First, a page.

I recently attended a workshop on "community engagement" in beautiful Vancouver, Canada. One year from now the winter Olympics will be there. And while reading local media I was reminded that in the heart of Vancouver is the downtown eastside neighborhood - DES - with an infamous reputation for crime, disorder and poverty.
To most locals the DES is the Skid Row area, especially along streets Main and Hastings - what locals call Pain and Wastings.
It's not that Canada doesn't have slums. It's more like this is probably the worst. Stats back that up.
It is the poorest postal code in the country. By some accounts it has the highest HIV infection rate in North America. Thousands of homeless people, drug users, prostitutes, and rampant crime. At one point in 1998 the area averaged one death per day from drug overdoses.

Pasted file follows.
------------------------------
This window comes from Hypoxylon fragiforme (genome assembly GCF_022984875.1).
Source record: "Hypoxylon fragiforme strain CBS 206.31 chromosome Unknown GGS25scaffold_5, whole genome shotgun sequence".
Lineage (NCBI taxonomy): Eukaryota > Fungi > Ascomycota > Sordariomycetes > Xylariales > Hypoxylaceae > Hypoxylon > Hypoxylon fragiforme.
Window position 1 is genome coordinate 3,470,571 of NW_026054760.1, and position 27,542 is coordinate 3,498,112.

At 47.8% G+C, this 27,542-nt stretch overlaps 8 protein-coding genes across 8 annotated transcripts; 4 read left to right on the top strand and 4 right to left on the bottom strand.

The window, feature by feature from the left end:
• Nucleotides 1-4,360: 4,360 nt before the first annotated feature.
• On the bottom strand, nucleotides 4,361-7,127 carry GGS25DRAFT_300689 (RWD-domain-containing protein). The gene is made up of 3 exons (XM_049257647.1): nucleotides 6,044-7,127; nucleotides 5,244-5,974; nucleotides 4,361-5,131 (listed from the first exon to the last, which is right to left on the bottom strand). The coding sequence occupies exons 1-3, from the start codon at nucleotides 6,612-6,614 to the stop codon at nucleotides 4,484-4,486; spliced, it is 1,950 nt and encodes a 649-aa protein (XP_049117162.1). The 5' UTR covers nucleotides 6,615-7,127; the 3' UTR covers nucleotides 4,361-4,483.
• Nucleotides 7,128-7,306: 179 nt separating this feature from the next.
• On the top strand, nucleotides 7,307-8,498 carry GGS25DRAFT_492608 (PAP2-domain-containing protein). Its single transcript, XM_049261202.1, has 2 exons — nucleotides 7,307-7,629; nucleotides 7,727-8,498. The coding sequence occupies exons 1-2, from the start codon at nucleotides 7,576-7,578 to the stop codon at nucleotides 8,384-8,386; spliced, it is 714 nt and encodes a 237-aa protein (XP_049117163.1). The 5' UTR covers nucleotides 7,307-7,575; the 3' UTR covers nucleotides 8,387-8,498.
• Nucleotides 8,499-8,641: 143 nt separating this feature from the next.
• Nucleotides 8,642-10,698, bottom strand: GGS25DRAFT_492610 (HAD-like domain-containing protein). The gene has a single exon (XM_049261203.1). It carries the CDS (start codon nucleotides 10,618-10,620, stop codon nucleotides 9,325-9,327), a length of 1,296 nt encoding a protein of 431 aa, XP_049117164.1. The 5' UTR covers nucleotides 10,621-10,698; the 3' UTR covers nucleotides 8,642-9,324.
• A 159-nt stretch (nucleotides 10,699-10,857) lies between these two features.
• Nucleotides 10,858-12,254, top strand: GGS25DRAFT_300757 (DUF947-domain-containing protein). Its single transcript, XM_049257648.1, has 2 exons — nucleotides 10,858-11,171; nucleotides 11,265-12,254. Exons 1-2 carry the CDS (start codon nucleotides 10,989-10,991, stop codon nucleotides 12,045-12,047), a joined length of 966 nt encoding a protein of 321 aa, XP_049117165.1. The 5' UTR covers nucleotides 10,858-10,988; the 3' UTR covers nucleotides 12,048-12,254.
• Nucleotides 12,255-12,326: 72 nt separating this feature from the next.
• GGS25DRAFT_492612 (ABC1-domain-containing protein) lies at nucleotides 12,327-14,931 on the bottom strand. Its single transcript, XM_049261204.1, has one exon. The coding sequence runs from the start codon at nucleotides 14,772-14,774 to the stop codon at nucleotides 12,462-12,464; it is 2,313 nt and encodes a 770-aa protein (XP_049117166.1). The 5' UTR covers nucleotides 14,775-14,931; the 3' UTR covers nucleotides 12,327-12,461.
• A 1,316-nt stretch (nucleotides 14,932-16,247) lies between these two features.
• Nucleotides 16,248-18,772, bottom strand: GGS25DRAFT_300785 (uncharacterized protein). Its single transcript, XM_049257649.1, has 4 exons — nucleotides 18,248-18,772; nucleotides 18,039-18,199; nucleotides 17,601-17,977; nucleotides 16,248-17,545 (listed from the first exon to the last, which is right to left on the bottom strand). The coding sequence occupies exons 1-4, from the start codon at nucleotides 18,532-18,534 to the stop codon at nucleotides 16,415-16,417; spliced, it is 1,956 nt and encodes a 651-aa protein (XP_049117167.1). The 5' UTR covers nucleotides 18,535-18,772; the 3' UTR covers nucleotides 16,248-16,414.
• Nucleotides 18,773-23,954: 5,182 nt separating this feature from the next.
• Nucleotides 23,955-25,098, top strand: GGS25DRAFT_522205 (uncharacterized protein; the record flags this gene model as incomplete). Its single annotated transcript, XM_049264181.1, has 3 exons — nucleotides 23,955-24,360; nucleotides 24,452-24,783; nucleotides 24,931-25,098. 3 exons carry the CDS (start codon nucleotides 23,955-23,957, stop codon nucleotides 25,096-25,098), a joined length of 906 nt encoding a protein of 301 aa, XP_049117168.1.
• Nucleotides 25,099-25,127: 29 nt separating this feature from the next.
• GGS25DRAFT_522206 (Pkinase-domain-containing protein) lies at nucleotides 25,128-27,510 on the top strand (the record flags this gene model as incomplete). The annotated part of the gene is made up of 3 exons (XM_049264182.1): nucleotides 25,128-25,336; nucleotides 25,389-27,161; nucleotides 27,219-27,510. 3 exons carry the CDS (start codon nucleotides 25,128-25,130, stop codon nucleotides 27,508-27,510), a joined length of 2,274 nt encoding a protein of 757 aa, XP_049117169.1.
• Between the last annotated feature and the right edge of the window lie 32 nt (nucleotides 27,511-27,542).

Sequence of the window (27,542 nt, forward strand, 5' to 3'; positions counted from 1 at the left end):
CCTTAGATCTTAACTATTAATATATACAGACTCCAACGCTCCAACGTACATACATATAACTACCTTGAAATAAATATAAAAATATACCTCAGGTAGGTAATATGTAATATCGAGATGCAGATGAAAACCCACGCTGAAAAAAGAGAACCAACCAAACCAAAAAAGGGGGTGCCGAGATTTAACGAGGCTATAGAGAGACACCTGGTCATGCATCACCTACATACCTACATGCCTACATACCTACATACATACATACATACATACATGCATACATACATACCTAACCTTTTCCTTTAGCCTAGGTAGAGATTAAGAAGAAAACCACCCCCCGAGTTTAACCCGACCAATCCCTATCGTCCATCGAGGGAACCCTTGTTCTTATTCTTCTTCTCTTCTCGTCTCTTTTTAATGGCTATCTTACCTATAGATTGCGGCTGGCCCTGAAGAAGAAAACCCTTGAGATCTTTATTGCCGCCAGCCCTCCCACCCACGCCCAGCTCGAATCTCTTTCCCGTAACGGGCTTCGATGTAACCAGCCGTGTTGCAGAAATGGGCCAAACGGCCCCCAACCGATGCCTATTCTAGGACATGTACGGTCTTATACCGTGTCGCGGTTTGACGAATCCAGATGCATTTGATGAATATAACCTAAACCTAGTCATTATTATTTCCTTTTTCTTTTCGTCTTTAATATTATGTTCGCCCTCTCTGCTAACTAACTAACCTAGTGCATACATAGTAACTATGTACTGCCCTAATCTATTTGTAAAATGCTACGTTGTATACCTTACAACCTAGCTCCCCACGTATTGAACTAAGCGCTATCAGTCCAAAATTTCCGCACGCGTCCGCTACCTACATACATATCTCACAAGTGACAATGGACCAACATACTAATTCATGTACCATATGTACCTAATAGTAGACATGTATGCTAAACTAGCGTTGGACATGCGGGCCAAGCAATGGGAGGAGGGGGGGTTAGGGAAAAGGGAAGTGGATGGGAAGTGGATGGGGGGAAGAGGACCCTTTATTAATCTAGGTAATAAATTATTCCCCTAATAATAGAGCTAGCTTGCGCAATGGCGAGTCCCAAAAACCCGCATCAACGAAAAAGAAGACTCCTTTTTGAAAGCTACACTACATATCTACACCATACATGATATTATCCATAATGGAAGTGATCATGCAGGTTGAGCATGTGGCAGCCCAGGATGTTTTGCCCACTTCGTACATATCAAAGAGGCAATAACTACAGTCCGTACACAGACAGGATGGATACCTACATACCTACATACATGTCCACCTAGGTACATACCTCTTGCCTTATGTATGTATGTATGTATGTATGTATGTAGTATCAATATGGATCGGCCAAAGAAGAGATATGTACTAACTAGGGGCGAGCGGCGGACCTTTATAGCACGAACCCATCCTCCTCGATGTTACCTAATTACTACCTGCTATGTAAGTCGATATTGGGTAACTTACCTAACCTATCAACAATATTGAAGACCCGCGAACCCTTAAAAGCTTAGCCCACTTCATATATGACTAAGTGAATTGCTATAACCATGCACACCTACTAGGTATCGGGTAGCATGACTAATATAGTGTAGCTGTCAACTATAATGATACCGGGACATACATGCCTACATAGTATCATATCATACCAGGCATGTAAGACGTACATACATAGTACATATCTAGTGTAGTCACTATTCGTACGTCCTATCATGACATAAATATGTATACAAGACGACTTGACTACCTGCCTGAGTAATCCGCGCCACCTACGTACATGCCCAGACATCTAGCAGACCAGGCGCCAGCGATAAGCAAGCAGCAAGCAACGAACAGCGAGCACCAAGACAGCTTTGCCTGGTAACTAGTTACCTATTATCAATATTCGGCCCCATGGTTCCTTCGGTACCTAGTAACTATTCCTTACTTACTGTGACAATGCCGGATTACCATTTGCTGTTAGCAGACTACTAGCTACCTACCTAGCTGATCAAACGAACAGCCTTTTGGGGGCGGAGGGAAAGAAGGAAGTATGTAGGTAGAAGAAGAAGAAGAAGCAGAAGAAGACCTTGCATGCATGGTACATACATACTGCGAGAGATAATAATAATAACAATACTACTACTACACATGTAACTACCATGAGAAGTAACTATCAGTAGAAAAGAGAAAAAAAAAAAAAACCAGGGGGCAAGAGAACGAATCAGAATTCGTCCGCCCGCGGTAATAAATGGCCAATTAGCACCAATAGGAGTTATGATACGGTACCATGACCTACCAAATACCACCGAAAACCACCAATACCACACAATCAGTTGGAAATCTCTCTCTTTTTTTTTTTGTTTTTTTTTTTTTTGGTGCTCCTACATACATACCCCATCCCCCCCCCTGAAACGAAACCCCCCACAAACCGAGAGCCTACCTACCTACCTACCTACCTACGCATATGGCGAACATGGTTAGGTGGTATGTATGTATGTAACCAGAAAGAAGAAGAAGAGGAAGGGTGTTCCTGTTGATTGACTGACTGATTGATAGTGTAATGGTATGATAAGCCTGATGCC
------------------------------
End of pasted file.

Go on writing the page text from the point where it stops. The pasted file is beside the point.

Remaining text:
What has been done?
One report claims government has spent over $300 million for housing and support in DES - about $1 million each day! Social activism is rooted here with anti-poverty, housing rights, and social groups waging campaigns and running programs of all sorts.
Over 90 agencies providing health and addiction recovery services. A community court was set up last year. Long overdue plans for redevelopment are finally underway.
The 9 year old "Vancouver Agreement", was supposed to coordinate local, provincial and federal efforts. A Vancouver paper reports a provincial politician saying that agreement has now "largely fallen by the wayside because of lack of political will." Then there is the famous "safe drug injection site" run by the government, the only one in North America.
Study after study, program after program, decade after decade.
If it wasn't so tragic, would it be too obvious to say that the same kind of thinking that got us into this mess will not get us out? It would seem to me a very different kind of imagination is required.
Click here for Lee Hamilton's excellent blog on this